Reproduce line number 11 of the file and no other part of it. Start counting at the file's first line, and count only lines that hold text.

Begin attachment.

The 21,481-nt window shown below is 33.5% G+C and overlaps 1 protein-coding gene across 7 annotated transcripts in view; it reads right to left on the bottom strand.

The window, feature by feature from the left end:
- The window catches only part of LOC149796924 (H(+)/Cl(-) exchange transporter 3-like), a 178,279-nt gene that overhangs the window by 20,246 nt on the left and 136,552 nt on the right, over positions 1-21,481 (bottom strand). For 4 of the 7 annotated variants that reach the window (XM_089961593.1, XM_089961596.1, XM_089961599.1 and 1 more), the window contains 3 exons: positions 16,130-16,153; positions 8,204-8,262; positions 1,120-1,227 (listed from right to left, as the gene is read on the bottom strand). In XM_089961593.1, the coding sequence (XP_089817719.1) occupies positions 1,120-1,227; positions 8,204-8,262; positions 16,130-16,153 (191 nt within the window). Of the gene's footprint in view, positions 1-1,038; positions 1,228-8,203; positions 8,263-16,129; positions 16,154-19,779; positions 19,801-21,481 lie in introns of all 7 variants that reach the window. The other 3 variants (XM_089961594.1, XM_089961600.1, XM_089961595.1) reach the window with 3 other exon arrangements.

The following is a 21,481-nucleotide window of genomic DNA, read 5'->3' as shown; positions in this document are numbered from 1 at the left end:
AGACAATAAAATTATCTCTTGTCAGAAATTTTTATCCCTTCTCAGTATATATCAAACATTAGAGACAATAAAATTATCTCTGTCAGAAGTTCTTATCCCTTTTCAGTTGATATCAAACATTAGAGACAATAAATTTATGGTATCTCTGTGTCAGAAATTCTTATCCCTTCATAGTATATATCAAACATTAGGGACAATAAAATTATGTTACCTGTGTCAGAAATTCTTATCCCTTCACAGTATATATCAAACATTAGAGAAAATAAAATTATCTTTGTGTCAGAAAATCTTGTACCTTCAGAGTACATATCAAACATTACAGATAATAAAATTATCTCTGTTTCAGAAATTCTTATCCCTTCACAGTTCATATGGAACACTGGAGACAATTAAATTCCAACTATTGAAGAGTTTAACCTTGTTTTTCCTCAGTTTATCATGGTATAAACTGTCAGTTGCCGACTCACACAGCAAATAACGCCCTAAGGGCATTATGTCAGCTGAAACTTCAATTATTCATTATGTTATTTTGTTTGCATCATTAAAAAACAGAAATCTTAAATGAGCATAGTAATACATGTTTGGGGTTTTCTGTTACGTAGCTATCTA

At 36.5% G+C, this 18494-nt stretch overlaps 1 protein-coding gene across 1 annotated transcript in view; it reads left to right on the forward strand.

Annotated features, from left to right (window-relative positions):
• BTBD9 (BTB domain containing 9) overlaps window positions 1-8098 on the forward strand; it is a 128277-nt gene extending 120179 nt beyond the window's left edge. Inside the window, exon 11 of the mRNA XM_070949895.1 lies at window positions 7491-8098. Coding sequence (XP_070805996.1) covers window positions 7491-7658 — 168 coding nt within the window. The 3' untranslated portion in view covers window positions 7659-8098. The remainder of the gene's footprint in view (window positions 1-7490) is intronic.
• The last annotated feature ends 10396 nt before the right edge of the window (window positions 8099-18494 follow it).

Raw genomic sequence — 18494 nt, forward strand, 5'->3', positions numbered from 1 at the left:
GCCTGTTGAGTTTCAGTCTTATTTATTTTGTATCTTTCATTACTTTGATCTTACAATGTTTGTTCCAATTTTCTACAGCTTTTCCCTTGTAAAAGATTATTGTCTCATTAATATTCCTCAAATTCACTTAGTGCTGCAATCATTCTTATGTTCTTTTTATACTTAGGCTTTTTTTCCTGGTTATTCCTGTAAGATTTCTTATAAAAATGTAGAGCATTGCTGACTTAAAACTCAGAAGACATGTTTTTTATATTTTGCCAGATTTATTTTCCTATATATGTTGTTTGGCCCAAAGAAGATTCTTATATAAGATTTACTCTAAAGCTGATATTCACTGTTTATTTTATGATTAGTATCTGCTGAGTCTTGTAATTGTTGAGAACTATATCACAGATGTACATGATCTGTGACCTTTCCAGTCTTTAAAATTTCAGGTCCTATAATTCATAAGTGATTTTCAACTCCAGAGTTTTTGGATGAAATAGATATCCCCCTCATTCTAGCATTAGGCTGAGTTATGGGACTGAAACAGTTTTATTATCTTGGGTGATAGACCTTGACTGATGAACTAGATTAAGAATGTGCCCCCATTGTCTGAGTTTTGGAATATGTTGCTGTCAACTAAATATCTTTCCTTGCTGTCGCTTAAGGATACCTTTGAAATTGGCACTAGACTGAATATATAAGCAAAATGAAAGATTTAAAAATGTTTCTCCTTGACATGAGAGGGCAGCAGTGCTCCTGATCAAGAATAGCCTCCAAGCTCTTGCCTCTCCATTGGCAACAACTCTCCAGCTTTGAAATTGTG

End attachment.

GCCTGTTGAGTTTCAGTCTTATTTATTTTGTATCTTTCATTACTTTGATCTTACAATGTTTGTTCCAATTTTCTACAGCTTTTCCCTTGTAAAAGATTATTGTCTCATTAATATTCCTCAAATTCACTTAGTGCTGCAATCATTCTTATGTTCTTTTTATACTTAGGCTTTTTTTCCTGGTTATTCCTGTAAGATTTCTTATAAAAATGTAGAGCATTGCTGACTTAAAACTCAGAAGACATGTTTTTTATATTTTGCCAGATTTATTTTCCTATATATGTTGTTTGGCCCAAAGAAGATTCTTATATAAGATTTACTCTAAAGCTGATATTCACTGTTTATTTTATGATTAGTATCTGCTGAGTCTTGTAATTGTTGAGAACTATATCACAGATGTACATGATCTGTGACCTTTCCAGTCTTTAAAATTTCAGGTCCTATAATTCATAAGTGATTTTCAACTCCAGAGTTTTTGGATGAAATAGATATCCCCCTCATTCTAGCATTAGGCTGAGTTATGGGACTGAAACAGTTTTATTATCTTGGGTGATAGACCTTGACTGATGAACTAGATTAAGAATGTGCCCCCATTGTCTGAGTTTTGGAATATGTTGCTGTCAACTAAATATCTTTCCTTGCTGTCGCTTAAGGATACCTTTGAAATTGGCACTAGACTGAATATATAAGCAAAATGAAAGATTTAAAAATGTTTCTCCTTGACATGAGAGGGCAGCAGTGCTCCTGATCAAGAATAGCCTCCAAGCTCTTGCCTCTCCATTGGCAACAACTCTCCAGCTTTGAAATTGTG